Fifth Third Securities has beefed up its sales team considerably, hiring Michelle Griffith, formerly of Citibank in Chicago, who will now run the eastern portion of that territory for Fifth Third; former BankWest Investment Services program manager Bradley Grubb to manage sales in its Western Ohio market; and Britt Woods, a BIC Top 50 Rep in 2005 and former advisor at National City, now sales manager for Tennessee and Georgia.
The program has been on something of a tear since Howard Hammond took over as president four years ago. Before his tenure, Fifth Third’s investment program was primarily platform driven; now advisors lead the program, creating a product diversity that has allowed it to thrive. For example, when Hammond joined, annuities (fixed and variable) made up 60% of sales; now they account for just 15%, he says.
Fifth Third’s territory spans 12 states and counts 1,309 branches. While Woods, a $1 million-plus producer before turning manager, is taking on a new market, Grubb and Griffith were management “upgrades,” Hammond says. Both managers know Hammond from their tenures at Citi. All three cut their teeth as advisors, as did Hammond himself. “A lot of people haven’t sat in the chair and produced,” Hammond says. “All our management team has at one point.”
Griffith, who was an area investment manager at Citi until Deborah McWhinney’s change in strategy retitled her group executive for the last couple of months she was there, saw the advisors under her watch dwindle from over 20 to just seven as a result of Citi’s restructuring of its investment business from traditional bank brokerage to a group advisory model. Many of the advisors who left Citi joined Fifth Third, and they spoke highly of their old boss. When the position opened up to manage half of Chicago’s vast market, Hammond tapped Griffith for the role.
Griffith has just hired the 19th advisor in her territory and plans to add more whenever she finds a promising candidate. With a territory of 70 branches, there’s plenty of room for growth as she takes her slice of the program forward. Griffith’s immediate goal is to bring in $6 million in revenue annually.
A financial advisor at Citi for 14 years before becoming manager, Griffith says she’s more comfortable working within a more traditional bank-brokerage operation that Citi’s was becoming. Fifth Third has a 696-strong platform program, for one, and advisors work out of bank branches. “This model gives advisors the independence to build their businesses around the demographics of their individual communities,” she says. “I built a successful practice partnering with bankers, a strategy I think leads to accelerated growth over time.”
Meanwhile, Woods was National City’s top producer for five years running when it was bought out by PNC. The acquiring bank split up advisors’ books by branch, leaving Woods with a “stripped” book, so he up an left for Huntington Bank. Woods really wanted a job in management, though, and Fifth Third was looking to put top producers in management roles. Woods doesn’t have much of a management background, but he has proven his entrepreneurial acumen in the past, so Hammond hired him to expand the bank’s fairly new territories in Tennessee and Georgia, created by its acquisitions of Franklin National Bank in 2004, RG Crown in 2007 and First Horizon in 2008.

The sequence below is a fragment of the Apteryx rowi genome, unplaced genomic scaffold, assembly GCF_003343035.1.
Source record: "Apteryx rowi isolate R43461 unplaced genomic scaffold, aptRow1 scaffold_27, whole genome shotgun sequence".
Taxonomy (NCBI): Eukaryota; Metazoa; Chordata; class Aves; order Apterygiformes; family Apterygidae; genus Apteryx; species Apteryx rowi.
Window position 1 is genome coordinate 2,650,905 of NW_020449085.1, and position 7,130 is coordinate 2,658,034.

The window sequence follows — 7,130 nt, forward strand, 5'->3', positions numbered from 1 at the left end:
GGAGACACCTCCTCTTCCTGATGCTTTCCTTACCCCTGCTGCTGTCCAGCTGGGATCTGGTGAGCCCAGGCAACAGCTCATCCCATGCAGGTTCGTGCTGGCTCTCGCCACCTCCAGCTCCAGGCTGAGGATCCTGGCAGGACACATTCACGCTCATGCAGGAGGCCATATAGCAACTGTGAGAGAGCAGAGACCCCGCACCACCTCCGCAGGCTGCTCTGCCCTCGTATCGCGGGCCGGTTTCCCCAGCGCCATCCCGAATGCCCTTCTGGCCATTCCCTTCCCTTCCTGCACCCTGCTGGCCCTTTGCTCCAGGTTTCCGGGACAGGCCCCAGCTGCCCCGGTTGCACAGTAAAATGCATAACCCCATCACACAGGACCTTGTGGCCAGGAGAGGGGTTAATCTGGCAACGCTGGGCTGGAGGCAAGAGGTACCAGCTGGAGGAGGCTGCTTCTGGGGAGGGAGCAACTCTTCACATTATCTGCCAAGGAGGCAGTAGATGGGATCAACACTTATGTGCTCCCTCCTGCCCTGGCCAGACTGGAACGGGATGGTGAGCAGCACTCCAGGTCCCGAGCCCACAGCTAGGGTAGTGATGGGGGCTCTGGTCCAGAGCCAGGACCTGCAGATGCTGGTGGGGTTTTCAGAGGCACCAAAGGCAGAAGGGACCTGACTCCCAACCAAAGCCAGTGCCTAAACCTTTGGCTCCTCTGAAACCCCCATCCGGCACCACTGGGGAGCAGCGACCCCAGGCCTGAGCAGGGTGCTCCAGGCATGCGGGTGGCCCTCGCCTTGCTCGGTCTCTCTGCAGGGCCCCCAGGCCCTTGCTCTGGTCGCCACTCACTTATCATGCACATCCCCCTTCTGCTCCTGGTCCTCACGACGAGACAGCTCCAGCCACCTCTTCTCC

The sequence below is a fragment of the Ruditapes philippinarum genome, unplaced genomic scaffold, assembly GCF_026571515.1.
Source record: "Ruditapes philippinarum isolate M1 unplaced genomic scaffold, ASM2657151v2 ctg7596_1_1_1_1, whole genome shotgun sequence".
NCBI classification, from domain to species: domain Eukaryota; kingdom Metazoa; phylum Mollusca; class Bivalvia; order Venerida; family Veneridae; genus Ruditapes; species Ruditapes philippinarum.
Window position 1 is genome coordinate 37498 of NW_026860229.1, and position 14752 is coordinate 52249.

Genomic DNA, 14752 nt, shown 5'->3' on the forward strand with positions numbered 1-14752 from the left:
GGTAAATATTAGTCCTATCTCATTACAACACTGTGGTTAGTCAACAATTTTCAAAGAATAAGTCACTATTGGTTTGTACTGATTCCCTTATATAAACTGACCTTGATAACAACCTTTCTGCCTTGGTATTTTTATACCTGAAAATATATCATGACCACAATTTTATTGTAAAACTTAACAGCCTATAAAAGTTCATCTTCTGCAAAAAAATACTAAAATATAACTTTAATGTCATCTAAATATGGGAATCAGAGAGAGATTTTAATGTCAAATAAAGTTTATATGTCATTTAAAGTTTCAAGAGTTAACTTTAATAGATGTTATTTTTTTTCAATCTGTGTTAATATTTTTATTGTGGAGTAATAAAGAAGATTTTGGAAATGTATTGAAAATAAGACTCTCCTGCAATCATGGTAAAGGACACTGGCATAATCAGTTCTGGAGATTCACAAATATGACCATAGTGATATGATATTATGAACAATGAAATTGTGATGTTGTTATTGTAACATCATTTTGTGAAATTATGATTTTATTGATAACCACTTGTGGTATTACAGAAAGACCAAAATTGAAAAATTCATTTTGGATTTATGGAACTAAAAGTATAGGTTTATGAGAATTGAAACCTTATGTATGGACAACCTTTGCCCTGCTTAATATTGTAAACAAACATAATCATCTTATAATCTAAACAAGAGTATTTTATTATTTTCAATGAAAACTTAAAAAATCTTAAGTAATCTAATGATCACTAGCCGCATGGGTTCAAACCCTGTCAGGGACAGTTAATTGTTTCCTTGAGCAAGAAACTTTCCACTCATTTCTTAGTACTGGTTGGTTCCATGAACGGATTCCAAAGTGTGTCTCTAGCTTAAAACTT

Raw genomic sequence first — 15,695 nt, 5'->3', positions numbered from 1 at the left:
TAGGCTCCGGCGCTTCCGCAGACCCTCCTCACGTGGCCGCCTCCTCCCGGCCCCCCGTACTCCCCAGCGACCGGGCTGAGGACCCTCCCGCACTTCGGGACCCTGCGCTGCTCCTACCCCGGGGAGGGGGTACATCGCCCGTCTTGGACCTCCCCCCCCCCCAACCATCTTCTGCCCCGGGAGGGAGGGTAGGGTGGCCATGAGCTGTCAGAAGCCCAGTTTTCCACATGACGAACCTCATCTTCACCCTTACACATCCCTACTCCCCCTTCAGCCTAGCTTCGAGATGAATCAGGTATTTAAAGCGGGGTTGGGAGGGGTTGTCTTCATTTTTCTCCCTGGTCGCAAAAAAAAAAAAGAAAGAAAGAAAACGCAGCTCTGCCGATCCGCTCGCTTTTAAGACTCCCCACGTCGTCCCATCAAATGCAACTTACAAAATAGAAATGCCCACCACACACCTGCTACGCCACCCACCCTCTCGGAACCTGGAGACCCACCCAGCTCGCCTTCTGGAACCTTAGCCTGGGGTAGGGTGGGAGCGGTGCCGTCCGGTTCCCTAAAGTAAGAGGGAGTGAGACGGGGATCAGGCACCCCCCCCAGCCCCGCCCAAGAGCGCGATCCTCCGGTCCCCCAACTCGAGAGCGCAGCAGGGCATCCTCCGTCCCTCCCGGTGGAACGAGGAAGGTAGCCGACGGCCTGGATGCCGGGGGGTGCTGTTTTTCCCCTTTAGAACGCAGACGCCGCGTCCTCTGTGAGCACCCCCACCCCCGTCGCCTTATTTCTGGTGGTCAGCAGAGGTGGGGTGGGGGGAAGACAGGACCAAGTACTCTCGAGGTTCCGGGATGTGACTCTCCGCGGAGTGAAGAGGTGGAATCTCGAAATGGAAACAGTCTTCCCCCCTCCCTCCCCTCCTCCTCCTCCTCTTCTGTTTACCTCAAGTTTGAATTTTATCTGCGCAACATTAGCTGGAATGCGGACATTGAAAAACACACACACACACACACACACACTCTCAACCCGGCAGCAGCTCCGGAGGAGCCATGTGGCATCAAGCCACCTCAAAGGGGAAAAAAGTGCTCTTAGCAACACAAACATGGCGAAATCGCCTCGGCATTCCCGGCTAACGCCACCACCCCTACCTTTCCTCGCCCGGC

Woods’ territory spans 80 branches right now, and currently manages five advisors. The bank’s goal, though, is to eventually have 200 branches in Georgia and 65 to 70 in Tennessee. Woods’ immediate goal is to bring the advisor headcount up to 10 then to 25, but only where the potential hire is a good fit. “We want quality over quantity,” he says. In addition, Woods has two platform reps in Georgia and 10 in Tennessee.
Because the territory is effectively a start-up, Woods’ revenue goal is “tiny,” but the manager is bullish about where he can lead his team. “I know what it takes to be a $1 million producer,” he says. “I understand the bank client mentality—they’re coming to the bank for safety. If you take care of a $100,000 need, you’ll soon find they have $500,000 in other places. So many advisors don’t look beyond the initial sale.”
Grubb says he was attracted to the bank by the level of support the investment side gets from retail. While many banks are touting investment services now because while they have cheap deposits flowing in, loans are on the fritz, Grubb says Fifth Third stays consistent in its “three-legged stool” approach, whatever the market. “I’ve been trumped before by the flavor of the month,” he says of investment support being unceremoniously dropped when a bank is on a loan or deposit push.
Grubb’s new territory consists of around 100 branches, 50 investment advisors and 25 platform reps, something of a drop from the 19-state, 700 branch, 130-advisor program he used to run, but in a happier environment. Grubb says advisors in his territory average $350,000 in production, far higher than Kehrer-LIMRA’s estimate this year of $200,000 for the average bank rep. And the only way is up, he says. “Fifth Third is in a position to get out from under the burden of TARP, and it will grow organically and through acquisition, hopefully more of the latter, which opens the door for those people who have proved themselves,” he says. “That’s what I’m looking to do.”
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